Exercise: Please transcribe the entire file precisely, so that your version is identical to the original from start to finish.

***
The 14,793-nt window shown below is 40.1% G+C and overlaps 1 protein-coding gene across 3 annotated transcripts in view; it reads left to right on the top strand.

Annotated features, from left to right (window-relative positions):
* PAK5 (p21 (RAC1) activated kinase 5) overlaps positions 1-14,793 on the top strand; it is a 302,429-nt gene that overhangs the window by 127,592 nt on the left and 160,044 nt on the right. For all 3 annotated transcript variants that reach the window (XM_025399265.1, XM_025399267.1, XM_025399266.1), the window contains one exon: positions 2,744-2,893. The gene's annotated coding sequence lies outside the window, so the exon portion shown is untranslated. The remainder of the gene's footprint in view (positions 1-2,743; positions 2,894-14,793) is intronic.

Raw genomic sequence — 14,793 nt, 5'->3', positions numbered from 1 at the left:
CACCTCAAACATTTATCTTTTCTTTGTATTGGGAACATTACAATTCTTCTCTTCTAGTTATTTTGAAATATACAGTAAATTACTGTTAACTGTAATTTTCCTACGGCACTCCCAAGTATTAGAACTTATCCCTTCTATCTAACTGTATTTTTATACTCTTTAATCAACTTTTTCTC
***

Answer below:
The 14,793-nt window shown below is 40.1% G+C and overlaps 1 protein-coding gene across 3 annotated transcripts in view; it reads left to right on the top strand.

Annotated features, from left to right (window-relative positions):
* PAK5 (p21 (RAC1) activated kinase 5) overlaps positions 1-14,793 on the top strand; it is a 302,429-nt gene that overhangs the window by 127,592 nt on the left and 160,044 nt on the right. For all 3 annotated transcript variants that reach the window (XM_025399265.1, XM_025399267.1, XM_025399266.1), the window contains one exon: positions 2,744-2,893. The gene's annotated coding sequence lies outside the window, so the exon portion shown is untranslated. The remainder of the gene's footprint in view (positions 1-2,743; positions 2,894-14,793) is intronic.

Raw genomic sequence — 14,793 nt, 5'->3', positions numbered from 1 at the left:
CACCTCAAACATTTATCTTTTCTTTGTATTGGGAACATTACAATTCTTCTCTTCTAGTTATTTTGAAATATACAGTAAATTACTGTTAACTGTAATTTTCCTACGGCACTCCCAAGTATTAGAACTTATCCCTTCTATCTAACTGTATTTTTATACTCTTTAATCAACTTTTTCTC